Austria's Economic Outlook and the Role of the Austrian Fiscal Advisory Council

Friday, December 5

Presenter
Prof. Dr. Bernhard Felderer, President of the Austrian Fiscal Advisory Council

Summary
On December 5, 2014, Bernhard Felderer, President of the Austrian Fiscal Advisory Council, gave a wide-ranging lecture on Austria’s economic outlook and Austrian fiscal institutions. The public event at the Joint Vienna Institute (JVI) was part of the Austrian Federal Ministry of Finance (BMF) / JVI course on Administrative Reform in a Global Environment (ARG).

The Austrian Fiscal Advisory Council is an independent institution established in 2013 as successor organization of the Government Debt Committee to promote sustainable public finances and intensify fiscal discipline throughout Austria. The Council’s mandate is to monitor government compliance with the numerical fiscal rules in line with the new governance framework of the European Union, issue recommendations on fiscal policy, carry out fiscal policy studies, and shape public opinion on public finance matters.

Prof. Felderer began by discussing some of the factors that have held back a stronger recovery in the euro area after the economic and financial crisis: continuing high private and public debt levels, high unemployment, and delays in structural and institutional reforms. The international environment, especially geopolitical tensions (e.g., in Ukraine), energy prices, and exchange rates, have created additional uncertainties in relation to economic activity in Austria.

Concerning the debate about infrastructure investment in the euro area, Prof. Felderer urged that despite its fiscal constraints, Austria should provide funding for investment- and growth-enhancing measures at all levels of government—central, regional, and local. However, he noted that public investment, which currently accounts for 10–15 percent of total investment, could not be scaled up enough to compensate for low private investment and innovation. He called for measures to boost private investment to help get the growth engine restarted, including by providing incentives for investing in profitable projects in R&D and energy efficiency. He emphasized that in the long run, if potential output in Europe is to be boosted, structural reforms are unavoidable.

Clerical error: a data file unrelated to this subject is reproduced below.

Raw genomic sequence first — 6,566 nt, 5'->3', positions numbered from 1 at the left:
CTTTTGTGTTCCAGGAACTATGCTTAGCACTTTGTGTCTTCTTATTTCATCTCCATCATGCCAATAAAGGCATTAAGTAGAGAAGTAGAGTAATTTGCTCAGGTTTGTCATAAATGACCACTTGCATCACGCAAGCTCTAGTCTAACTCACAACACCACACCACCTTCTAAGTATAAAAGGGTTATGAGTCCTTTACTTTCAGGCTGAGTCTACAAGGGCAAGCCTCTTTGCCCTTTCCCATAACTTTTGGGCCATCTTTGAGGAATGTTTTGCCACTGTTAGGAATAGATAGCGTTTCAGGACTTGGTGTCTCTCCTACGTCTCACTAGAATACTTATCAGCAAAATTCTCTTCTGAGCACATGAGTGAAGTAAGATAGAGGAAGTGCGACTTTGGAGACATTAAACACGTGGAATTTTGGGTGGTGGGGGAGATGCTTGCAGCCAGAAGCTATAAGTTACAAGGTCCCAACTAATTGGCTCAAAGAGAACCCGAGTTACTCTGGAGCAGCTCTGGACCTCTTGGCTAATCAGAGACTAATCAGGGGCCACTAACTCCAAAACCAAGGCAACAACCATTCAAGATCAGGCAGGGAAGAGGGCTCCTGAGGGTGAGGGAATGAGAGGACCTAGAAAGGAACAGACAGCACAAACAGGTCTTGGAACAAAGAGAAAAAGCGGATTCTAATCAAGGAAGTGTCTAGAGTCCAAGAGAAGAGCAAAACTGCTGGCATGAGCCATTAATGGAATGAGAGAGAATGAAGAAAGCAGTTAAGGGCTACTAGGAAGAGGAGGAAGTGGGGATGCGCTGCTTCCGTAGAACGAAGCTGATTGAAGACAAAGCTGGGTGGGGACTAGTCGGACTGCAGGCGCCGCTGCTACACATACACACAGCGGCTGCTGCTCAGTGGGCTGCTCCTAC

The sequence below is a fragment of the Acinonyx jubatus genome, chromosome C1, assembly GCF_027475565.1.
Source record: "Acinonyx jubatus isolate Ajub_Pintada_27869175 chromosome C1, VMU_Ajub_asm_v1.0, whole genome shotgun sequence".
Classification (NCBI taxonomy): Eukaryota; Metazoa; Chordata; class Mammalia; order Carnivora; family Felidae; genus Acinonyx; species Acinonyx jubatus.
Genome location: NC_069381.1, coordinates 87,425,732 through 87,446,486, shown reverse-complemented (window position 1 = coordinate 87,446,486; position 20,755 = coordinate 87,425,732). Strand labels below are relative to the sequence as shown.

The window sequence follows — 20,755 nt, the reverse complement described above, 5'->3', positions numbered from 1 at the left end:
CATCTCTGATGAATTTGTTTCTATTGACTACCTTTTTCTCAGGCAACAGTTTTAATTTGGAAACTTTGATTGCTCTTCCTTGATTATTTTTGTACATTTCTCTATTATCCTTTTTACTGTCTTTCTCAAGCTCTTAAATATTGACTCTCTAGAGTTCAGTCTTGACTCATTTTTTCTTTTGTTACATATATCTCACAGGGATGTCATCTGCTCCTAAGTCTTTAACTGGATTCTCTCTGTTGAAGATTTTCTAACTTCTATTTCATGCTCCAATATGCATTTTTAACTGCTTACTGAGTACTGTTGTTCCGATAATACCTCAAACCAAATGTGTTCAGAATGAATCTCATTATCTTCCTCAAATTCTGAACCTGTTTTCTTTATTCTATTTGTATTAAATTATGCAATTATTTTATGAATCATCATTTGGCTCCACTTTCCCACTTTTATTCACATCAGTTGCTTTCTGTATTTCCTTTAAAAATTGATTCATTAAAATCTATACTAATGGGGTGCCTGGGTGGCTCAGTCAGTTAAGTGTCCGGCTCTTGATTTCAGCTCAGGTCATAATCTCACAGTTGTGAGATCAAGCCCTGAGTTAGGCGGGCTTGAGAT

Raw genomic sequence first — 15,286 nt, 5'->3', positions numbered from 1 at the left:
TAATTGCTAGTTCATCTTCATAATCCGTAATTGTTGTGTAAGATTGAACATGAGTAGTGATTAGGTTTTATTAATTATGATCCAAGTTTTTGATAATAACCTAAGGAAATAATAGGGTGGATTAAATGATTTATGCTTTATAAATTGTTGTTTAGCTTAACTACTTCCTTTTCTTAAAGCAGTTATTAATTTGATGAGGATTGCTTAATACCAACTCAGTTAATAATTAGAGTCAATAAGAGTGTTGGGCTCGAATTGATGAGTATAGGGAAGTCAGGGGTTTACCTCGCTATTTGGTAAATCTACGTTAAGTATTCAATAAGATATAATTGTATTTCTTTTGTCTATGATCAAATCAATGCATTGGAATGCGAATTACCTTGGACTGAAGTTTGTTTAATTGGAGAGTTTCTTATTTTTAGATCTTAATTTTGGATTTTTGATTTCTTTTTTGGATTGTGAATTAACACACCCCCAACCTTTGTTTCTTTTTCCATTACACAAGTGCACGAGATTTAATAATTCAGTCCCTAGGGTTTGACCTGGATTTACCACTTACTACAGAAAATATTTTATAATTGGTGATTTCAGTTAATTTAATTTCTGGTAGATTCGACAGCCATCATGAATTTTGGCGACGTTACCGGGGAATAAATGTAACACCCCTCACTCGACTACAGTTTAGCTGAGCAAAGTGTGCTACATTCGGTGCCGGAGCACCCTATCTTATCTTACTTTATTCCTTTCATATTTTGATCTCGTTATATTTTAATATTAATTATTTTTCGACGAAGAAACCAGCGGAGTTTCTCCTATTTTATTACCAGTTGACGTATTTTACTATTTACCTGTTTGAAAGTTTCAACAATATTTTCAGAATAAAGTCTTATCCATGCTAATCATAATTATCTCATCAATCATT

By fostering transparency and promoting a culture of stability, independent public institutions can facilitate the application of fiscal policy rules, improve incentives, and close technical loopholes through independent expertise. Since such agencies are compulsory in the new European fiscal governance framework, the main tasks of the Austrian Fiscal Advisory Council reflect both national coordination needs (analyzing the sustainability and the quality of fiscal policies) and the requirements imposed by the European fiscal framework (providing recommendations on the medium-term budget objectives in the Stability and Growth Pact (SGP)).

Prof. Felderer concluded with a summary assessment of Austria’s fiscal policy. He explained that since 2011, fiscal consolidation had consisted mainly of discretionary measures. Moreover, the costs of rescuing banks have been high, with a budgetary impact in 2014 of up to €4.1 billion. Moreover, he estimates that it could take about 12 years to reach the medium-term SGP debt target of 60 percent of GDP, assuming a balanced structural budget and nominal annual GDP growth of 3.4 percent.

The presentation was followed by a lively Q&A session that demonstrated the huge interest among JVI countries in learning more about independent agencies that help promote sound fiscal policies.

Irina Bunda, Economist, JVI

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